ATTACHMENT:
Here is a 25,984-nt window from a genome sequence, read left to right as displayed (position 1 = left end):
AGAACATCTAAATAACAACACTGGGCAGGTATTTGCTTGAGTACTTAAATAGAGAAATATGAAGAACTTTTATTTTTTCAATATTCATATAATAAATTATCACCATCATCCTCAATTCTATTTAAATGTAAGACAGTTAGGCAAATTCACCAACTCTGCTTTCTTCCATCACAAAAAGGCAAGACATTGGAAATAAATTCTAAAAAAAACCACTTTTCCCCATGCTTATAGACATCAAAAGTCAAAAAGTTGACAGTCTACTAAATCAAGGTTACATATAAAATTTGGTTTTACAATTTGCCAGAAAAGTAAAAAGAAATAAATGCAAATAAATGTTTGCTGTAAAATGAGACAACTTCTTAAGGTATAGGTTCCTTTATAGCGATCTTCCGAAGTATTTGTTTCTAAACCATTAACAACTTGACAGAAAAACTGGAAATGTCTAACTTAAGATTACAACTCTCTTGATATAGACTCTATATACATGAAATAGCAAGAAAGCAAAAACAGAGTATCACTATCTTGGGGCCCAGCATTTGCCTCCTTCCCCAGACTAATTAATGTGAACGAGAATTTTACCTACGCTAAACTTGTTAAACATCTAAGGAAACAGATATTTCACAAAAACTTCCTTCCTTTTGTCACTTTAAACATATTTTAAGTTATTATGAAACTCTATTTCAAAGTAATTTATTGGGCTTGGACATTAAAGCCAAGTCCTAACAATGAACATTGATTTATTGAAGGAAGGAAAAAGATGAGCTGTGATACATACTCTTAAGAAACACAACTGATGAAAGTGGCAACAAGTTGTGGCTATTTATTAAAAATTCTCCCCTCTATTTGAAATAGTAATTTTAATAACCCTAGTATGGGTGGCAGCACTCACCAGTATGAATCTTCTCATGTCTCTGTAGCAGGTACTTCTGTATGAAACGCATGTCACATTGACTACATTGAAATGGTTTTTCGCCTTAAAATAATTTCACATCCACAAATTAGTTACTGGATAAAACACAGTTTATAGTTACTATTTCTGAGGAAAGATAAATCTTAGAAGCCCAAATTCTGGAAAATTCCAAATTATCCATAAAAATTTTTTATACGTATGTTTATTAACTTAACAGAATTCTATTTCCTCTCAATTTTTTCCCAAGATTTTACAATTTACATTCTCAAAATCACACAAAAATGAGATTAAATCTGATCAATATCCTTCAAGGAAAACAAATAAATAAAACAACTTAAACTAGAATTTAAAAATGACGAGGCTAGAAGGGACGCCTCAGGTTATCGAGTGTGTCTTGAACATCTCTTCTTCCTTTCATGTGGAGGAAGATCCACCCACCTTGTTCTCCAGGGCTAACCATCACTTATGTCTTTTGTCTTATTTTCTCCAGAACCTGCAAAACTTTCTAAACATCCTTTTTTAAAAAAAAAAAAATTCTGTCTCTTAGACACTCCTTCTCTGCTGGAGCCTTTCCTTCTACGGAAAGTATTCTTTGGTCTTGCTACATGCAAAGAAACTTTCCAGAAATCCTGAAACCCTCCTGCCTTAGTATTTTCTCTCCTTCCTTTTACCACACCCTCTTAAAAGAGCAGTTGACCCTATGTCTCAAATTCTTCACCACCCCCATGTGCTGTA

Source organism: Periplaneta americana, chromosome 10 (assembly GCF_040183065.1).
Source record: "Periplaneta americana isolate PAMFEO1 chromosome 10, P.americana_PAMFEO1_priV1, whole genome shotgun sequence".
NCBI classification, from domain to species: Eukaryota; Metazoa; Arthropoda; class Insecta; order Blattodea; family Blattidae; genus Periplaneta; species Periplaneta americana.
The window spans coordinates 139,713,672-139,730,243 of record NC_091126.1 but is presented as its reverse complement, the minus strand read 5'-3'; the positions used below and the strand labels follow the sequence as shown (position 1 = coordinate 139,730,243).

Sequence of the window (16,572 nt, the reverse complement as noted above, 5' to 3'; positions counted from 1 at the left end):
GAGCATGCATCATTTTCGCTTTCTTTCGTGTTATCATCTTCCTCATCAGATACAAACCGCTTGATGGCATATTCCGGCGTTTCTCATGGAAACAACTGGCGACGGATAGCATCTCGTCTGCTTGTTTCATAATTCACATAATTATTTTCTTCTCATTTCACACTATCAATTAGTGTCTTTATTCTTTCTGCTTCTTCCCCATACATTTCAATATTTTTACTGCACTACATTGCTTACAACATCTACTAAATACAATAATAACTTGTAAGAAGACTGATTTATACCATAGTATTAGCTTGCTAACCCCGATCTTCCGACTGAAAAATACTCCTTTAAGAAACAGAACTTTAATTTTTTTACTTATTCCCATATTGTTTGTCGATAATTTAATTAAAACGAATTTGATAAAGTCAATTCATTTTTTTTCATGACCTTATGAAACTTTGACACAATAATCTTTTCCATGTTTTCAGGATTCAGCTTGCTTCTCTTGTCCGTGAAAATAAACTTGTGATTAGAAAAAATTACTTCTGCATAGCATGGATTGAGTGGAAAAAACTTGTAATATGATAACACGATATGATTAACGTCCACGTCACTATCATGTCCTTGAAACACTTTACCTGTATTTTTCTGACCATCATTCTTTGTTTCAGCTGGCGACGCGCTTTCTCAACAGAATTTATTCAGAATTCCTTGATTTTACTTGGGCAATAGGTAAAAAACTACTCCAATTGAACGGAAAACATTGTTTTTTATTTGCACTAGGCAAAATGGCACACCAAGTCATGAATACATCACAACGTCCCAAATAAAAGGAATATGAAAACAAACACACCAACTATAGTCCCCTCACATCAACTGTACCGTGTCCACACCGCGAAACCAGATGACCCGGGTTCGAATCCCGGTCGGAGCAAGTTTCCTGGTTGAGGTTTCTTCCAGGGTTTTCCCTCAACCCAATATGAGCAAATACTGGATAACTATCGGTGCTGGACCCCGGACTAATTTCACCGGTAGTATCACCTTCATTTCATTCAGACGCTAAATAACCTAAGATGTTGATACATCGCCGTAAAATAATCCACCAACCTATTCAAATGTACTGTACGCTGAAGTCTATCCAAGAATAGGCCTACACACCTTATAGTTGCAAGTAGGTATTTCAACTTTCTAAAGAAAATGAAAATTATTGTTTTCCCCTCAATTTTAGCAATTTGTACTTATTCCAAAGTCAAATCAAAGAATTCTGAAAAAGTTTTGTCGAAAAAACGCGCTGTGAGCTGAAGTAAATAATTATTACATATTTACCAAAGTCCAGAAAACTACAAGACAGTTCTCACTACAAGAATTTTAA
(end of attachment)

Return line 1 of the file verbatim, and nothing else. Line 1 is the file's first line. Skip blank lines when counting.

Here is a 25,984-nt window from a genome sequence, read left to right as displayed (position 1 = left end):